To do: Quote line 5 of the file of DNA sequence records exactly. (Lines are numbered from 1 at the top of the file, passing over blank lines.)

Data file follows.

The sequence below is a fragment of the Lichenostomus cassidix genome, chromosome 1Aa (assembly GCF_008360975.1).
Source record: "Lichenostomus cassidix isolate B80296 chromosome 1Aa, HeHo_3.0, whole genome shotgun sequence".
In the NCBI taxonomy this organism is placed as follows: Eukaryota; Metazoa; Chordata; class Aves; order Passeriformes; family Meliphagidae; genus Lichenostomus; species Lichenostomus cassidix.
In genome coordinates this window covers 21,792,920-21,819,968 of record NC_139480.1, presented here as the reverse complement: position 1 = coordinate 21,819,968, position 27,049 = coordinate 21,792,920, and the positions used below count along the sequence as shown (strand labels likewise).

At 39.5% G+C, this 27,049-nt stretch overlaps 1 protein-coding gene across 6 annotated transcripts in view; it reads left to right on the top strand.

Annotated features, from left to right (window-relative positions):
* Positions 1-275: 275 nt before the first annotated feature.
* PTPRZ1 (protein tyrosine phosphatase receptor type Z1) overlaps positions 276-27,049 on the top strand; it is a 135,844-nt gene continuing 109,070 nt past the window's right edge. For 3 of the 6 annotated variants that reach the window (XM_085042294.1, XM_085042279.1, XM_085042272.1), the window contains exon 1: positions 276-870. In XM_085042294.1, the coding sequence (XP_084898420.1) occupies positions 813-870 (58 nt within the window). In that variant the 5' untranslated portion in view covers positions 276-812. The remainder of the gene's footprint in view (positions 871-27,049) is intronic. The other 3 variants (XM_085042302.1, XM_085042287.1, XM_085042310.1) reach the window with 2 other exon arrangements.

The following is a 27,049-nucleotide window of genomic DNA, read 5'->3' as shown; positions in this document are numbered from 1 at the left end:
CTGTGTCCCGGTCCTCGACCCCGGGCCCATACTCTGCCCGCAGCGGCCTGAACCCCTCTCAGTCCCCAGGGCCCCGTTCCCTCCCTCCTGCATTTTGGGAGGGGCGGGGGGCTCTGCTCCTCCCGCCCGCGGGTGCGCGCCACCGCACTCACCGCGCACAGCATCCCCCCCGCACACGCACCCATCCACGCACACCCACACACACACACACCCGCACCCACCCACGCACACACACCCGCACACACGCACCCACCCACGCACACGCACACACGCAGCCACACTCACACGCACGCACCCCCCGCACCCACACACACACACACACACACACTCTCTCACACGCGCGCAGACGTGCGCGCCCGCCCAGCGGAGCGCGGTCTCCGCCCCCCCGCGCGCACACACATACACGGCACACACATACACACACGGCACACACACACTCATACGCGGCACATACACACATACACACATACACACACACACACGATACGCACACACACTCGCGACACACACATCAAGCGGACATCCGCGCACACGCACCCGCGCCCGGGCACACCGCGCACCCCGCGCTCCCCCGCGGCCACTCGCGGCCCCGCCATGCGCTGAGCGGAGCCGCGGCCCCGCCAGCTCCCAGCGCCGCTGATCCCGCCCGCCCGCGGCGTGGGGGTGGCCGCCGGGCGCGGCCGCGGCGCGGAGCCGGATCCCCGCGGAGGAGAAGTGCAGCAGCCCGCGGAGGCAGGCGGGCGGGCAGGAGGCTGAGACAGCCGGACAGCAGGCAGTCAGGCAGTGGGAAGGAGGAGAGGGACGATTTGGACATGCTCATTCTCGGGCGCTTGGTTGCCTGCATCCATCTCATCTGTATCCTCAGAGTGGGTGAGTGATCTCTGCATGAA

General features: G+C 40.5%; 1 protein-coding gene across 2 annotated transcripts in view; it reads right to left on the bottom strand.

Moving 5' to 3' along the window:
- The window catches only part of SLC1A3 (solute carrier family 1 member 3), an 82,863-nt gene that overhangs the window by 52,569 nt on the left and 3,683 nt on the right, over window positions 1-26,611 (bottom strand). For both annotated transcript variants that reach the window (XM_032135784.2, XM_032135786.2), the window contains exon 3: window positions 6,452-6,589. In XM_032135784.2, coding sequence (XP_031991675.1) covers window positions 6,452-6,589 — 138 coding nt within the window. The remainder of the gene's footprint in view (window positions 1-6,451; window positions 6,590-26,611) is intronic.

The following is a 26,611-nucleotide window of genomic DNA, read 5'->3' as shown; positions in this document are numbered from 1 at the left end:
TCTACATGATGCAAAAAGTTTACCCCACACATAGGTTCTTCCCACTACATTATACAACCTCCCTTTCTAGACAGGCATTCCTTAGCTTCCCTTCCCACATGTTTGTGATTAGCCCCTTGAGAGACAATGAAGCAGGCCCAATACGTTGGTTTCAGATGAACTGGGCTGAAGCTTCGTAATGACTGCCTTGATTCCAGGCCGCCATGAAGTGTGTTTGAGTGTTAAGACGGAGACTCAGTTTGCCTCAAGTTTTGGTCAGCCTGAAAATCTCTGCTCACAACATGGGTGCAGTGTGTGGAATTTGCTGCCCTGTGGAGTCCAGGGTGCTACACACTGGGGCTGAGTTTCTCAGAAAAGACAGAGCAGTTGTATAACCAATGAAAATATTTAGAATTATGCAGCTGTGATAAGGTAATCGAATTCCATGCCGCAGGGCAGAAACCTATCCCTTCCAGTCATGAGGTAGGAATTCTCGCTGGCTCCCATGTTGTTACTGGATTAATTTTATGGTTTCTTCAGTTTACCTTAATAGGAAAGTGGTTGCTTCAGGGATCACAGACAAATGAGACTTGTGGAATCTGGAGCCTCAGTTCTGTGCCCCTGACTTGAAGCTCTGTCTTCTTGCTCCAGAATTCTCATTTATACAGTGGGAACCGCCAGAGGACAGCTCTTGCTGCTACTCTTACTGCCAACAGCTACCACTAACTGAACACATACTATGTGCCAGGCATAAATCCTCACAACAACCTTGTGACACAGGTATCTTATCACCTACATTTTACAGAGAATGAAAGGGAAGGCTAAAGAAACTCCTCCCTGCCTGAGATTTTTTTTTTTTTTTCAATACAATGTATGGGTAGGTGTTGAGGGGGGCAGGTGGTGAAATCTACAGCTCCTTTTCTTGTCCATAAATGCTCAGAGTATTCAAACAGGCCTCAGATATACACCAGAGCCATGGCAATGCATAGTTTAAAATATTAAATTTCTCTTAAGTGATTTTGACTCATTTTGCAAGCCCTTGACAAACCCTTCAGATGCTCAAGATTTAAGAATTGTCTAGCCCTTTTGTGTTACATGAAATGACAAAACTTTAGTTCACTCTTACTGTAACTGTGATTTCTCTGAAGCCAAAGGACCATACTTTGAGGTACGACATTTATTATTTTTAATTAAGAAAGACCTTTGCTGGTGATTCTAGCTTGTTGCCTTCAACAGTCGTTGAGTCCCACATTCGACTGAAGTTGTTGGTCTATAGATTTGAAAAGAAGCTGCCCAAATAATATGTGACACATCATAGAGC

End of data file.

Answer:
At 39.5% G+C, this 27,049-nt stretch overlaps 1 protein-coding gene across 6 annotated transcripts in view; it reads left to right on the top strand.